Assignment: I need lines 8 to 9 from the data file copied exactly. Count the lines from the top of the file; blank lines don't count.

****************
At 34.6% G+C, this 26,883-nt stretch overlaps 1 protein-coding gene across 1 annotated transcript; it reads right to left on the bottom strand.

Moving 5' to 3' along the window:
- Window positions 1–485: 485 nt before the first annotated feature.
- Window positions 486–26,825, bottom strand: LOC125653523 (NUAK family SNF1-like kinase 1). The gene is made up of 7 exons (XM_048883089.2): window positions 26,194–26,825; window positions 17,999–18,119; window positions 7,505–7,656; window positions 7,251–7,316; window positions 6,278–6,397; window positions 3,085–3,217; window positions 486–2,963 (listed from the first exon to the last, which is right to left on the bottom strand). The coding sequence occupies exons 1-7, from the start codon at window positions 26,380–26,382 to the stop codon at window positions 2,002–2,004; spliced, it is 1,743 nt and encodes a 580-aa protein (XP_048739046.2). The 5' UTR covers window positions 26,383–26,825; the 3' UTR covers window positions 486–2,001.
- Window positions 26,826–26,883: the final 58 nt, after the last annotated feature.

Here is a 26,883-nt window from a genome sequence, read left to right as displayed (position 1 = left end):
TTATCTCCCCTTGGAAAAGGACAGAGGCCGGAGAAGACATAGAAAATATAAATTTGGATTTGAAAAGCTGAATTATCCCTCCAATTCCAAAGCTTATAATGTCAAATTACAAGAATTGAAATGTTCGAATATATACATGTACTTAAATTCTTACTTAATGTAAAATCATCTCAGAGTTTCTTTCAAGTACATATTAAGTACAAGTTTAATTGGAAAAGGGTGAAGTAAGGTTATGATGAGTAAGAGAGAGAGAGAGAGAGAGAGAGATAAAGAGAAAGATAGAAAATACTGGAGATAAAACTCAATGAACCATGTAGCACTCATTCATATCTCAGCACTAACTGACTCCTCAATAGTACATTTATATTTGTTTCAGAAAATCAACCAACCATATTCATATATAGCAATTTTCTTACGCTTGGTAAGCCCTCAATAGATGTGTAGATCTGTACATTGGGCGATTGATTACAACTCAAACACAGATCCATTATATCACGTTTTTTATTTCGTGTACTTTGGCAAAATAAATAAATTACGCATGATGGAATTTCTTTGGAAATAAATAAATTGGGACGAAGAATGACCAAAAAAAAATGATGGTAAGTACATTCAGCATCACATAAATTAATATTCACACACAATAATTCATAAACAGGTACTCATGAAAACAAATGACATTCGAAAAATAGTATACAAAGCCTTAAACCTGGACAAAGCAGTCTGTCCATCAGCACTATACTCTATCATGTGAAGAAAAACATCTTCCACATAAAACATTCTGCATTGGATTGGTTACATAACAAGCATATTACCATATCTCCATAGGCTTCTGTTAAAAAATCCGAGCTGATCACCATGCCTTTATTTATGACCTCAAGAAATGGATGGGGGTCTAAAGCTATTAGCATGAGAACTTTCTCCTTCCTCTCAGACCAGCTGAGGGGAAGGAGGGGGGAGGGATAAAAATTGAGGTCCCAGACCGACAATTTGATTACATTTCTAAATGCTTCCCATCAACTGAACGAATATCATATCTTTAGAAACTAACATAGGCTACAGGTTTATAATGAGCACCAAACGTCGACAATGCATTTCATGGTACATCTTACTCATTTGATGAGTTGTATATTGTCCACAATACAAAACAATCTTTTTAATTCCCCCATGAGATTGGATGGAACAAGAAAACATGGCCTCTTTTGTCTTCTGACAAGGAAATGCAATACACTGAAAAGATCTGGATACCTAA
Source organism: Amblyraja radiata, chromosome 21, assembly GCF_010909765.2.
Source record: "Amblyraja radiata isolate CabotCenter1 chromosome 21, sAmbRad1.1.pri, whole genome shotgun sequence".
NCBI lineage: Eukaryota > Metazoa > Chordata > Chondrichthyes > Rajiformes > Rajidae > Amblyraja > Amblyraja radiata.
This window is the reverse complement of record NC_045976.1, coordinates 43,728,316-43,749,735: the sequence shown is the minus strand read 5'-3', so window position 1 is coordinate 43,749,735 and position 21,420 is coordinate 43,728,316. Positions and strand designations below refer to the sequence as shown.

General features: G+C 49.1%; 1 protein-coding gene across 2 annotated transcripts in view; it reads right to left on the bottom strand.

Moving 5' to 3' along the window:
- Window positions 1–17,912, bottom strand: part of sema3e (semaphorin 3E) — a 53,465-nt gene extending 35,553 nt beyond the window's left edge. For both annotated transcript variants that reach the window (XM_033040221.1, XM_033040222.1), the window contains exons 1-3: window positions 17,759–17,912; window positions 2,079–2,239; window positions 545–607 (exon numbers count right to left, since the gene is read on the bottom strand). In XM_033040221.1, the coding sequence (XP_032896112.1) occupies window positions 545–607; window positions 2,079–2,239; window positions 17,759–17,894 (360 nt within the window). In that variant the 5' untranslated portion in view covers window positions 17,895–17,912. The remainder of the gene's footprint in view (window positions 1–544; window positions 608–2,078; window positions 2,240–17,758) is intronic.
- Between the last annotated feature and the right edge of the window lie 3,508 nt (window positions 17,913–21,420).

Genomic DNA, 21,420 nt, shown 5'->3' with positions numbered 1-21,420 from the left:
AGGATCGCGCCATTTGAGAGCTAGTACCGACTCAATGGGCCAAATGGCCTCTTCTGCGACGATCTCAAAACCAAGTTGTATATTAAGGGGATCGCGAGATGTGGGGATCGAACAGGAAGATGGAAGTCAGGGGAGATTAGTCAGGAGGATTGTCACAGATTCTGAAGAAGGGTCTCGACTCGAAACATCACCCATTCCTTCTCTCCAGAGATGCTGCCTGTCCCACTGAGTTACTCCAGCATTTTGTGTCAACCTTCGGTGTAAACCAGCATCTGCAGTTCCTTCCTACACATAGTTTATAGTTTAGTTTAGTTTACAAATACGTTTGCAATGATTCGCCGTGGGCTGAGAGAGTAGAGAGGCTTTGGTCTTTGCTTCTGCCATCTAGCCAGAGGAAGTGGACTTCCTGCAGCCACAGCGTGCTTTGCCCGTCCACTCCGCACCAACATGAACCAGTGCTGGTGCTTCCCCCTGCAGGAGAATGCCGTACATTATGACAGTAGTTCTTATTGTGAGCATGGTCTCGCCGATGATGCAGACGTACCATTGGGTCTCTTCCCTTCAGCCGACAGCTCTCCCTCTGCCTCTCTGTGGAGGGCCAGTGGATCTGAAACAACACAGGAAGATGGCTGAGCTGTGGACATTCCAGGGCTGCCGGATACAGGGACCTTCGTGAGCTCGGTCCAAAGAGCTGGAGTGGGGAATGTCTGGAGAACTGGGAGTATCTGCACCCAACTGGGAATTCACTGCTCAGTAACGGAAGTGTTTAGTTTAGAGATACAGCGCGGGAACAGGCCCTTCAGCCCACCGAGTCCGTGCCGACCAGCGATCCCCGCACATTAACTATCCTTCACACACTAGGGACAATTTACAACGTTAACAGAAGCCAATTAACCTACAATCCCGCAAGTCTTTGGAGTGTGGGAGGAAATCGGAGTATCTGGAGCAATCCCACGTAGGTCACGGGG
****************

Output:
Source organism: Amblyraja radiata, chromosome 21, assembly GCF_010909765.2.
Source record: "Amblyraja radiata isolate CabotCenter1 chromosome 21, sAmbRad1.1.pri, whole genome shotgun sequence".